- The Washington Times - Sunday, February 19, 2006

BEIJING — Tibetan followers of the Dalai Lama have clashed with Chinese authorities after an unusual series of organized burnings of animal skins and fur-lined clothes, campaigners said.

The Dalai Lama made a seemingly innocuous call last month for Tibetans to stop wearing the skins of protected animal species. Tibetans often have worn animal skins as decorations. Clothing lined with furs, some from tigers, leopards and otters, has become fashionable in the past few years.

The call was taken up with such alacrity that the Chinese saw it as a political statement of support for the Dalai Lama, whose continued popularity remains one of their greatest sore points.

The Wildlife Trust of India, which was shown a smuggled tape of the burnings, said nine persons were arrested and charged with “public unrest and colluding with the Dalai Lama.”

Relations between the Chinese government and the Dalai Lama — who is living in exile in Dharamsala, northern India — are in an uncertain phase. A group of the Dalai Lama’s emissaries are in China on what is assumed to be the latest in a series of contacts with communist authorities.

Supporters say the Dalai Lama’s statement about protected animals was not intended to be political but was a response to calls from environmental groups concerned about a surge in the smuggling of rare animal skins into China and Tibet. The smuggling had caused anger in India, which has suffered from extensive poaching of tigers and other wildlife.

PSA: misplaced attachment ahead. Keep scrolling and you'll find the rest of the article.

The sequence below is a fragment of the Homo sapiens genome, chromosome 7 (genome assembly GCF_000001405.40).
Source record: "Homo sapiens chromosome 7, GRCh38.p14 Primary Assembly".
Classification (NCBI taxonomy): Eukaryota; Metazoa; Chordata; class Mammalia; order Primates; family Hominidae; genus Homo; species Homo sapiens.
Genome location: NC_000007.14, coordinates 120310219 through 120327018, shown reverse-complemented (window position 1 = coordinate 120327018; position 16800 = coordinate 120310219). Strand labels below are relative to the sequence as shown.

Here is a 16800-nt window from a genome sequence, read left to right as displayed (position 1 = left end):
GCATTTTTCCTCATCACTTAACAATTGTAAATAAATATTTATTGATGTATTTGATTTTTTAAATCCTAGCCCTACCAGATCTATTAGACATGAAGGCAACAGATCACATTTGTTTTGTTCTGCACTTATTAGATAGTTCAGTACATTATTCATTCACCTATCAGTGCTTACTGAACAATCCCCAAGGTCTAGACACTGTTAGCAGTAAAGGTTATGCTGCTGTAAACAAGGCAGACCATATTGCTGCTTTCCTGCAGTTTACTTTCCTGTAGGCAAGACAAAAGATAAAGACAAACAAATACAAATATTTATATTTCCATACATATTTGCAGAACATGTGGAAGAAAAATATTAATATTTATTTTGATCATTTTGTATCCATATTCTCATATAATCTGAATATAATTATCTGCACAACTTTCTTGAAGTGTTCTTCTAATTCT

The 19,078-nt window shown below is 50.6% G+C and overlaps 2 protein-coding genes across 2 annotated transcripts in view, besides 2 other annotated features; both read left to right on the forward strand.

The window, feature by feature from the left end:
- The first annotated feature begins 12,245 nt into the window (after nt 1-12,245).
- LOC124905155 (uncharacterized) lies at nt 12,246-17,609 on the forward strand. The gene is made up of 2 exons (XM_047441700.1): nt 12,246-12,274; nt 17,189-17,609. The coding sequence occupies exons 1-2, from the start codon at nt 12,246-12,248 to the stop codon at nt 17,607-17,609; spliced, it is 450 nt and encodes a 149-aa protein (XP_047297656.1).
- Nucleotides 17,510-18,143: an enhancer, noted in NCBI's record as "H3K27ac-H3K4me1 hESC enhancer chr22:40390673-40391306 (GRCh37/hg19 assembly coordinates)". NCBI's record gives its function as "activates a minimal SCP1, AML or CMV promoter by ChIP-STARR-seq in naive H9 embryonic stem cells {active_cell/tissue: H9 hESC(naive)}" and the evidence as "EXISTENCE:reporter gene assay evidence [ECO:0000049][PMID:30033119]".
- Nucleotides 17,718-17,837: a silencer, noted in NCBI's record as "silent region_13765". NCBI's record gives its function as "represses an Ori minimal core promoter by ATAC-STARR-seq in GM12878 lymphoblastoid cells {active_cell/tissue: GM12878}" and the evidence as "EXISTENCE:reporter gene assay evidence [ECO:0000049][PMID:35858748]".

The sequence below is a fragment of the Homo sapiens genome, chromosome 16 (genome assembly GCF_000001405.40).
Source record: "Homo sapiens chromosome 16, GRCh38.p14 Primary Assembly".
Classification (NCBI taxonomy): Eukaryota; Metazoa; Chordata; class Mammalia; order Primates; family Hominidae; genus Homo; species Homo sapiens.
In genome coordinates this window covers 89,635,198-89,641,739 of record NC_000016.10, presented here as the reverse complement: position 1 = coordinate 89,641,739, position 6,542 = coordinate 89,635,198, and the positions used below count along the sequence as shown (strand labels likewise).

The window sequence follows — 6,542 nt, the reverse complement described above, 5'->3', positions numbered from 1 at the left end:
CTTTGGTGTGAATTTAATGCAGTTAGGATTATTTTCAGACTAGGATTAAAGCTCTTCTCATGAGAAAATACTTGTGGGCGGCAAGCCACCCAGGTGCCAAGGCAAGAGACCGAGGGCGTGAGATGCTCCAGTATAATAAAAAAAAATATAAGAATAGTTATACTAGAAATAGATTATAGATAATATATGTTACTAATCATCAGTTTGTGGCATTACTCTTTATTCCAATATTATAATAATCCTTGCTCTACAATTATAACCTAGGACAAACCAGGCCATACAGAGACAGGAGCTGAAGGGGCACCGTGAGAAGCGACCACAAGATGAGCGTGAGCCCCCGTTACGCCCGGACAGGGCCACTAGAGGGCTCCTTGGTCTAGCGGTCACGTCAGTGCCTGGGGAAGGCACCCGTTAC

The Tibetans responded with enthusiasm. “An estimated [$75 million] worth of animal skins have been burned in eastern Tibet alone,” Lobsang Choephal, the monk who smuggled the videotape, told reporters in Dharamsala on Friday.

“These events are significant for us, as they show the world and especially China that Tibetans all over listen to the Dalai Lama and are willing to make sacrifices if he wishes so,” he added.

Kate Saunders, of the International Campaign for Tibet, said bonfires had been ignited in Lhasa, the Tibetan capital, and on hillsides near monasteries in Tibet and Tibetan-occupied parts of neighboring provinces. Reports say hundreds of people have been digging through their wardrobes and attics for fur-lined fashion garments and dumping them onto the fires.

She said authorities had stepped in to block a mass burning planned at a monastery in the town of Rebgong. She said she had been told of eight arrests.

“They are letting them burn skins in their own homes, but the situation is very tense,” Miss Saunders said. “This is not going to go away.”

She said neither the Dalai Lama nor the Tibetans had political motives, despite the Chinese response.

“What they are doing is not anti-Chinese,” she said.


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